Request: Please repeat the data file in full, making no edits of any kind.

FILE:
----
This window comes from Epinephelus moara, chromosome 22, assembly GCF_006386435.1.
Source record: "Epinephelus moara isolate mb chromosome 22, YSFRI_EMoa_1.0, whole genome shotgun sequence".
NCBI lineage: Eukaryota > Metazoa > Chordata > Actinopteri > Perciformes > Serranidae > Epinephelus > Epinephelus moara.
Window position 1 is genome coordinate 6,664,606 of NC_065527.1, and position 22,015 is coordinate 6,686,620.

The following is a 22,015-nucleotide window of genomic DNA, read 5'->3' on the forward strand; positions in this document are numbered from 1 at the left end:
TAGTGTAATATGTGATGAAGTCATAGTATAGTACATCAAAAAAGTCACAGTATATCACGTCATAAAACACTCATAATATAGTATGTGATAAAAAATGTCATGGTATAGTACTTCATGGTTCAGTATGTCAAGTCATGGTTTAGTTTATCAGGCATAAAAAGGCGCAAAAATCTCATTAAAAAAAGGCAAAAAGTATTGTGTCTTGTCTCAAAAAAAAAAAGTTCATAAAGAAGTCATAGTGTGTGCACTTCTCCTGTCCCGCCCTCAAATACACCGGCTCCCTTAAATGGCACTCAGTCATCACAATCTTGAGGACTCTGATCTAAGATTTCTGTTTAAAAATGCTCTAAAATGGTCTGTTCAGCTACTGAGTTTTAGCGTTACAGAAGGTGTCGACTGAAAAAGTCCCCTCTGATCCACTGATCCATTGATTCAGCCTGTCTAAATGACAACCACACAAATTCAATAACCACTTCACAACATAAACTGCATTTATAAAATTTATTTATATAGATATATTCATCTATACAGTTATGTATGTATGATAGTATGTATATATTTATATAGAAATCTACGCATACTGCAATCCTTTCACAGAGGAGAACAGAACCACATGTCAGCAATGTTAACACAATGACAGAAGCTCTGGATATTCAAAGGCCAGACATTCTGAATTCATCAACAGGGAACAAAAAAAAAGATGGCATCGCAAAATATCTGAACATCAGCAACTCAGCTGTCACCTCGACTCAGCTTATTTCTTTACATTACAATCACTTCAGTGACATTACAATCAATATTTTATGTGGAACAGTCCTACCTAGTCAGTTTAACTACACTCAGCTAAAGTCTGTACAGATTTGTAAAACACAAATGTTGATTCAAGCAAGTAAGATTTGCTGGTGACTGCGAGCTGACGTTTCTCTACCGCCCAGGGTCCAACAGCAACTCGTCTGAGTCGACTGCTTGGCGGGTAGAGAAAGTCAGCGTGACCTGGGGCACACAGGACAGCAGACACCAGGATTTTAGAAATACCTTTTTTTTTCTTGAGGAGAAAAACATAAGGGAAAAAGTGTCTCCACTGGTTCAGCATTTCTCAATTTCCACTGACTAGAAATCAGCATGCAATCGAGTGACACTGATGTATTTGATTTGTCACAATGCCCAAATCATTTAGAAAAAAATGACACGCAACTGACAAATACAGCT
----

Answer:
This window comes from Epinephelus moara, chromosome 22, assembly GCF_006386435.1.
Source record: "Epinephelus moara isolate mb chromosome 22, YSFRI_EMoa_1.0, whole genome shotgun sequence".
NCBI lineage: Eukaryota > Metazoa > Chordata > Actinopteri > Perciformes > Serranidae > Epinephelus > Epinephelus moara.
Window position 1 is genome coordinate 6,664,606 of NC_065527.1, and position 22,015 is coordinate 6,686,620.

The following is a 22,015-nucleotide window of genomic DNA, read 5'->3' on the forward strand; positions in this document are numbered from 1 at the left end:
TAGTGTAATATGTGATGAAGTCATAGTATAGTACATCAAAAAAGTCACAGTATATCACGTCATAAAACACTCATAATATAGTATGTGATAAAAAATGTCATGGTATAGTACTTCATGGTTCAGTATGTCAAGTCATGGTTTAGTTTATCAGGCATAAAAAGGCGCAAAAATCTCATTAAAAAAAGGCAAAAAGTATTGTGTCTTGTCTCAAAAAAAAAAAGTTCATAAAGAAGTCATAGTGTGTGCACTTCTCCTGTCCCGCCCTCAAATACACCGGCTCCCTTAAATGGCACTCAGTCATCACAATCTTGAGGACTCTGATCTAAGATTTCTGTTTAAAAATGCTCTAAAATGGTCTGTTCAGCTACTGAGTTTTAGCGTTACAGAAGGTGTCGACTGAAAAAGTCCCCTCTGATCCACTGATCCATTGATTCAGCCTGTCTAAATGACAACCACACAAATTCAATAACCACTTCACAACATAAACTGCATTTATAAAATTTATTTATATAGATATATTCATCTATACAGTTATGTATGTATGATAGTATGTATATATTTATATAGAAATCTACGCATACTGCAATCCTTTCACAGAGGAGAACAGAACCACATGTCAGCAATGTTAACACAATGACAGAAGCTCTGGATATTCAAAGGCCAGACATTCTGAATTCATCAACAGGGAACAAAAAAAAAGATGGCATCGCAAAATATCTGAACATCAGCAACTCAGCTGTCACCTCGACTCAGCTTATTTCTTTACATTACAATCACTTCAGTGACATTACAATCAATATTTTATGTGGAACAGTCCTACCTAGTCAGTTTAACTACACTCAGCTAAAGTCTGTACAGATTTGTAAAACACAAATGTTGATTCAAGCAAGTAAGATTTGCTGGTGACTGCGAGCTGACGTTTCTCTACCGCCCAGGGTCCAACAGCAACTCGTCTGAGTCGACTGCTTGGCGGGTAGAGAAAGTCAGCGTGACCTGGGGCACACAGGACAGCAGACACCAGGATTTTAGAAATACCTTTTTTTTTCTTGAGGAGAAAAACATAAGGGAAAAAGTGTCTCCACTGGTTCAGCATTTCTCAATTTCCACTGACTAGAAATCAGCATGCAATCGAGTGACACTGATGTATTTGATTTGTCACAATGCCCAAATCATTTAGAAAAAAATGACACGCAACTGACAAATACAGCT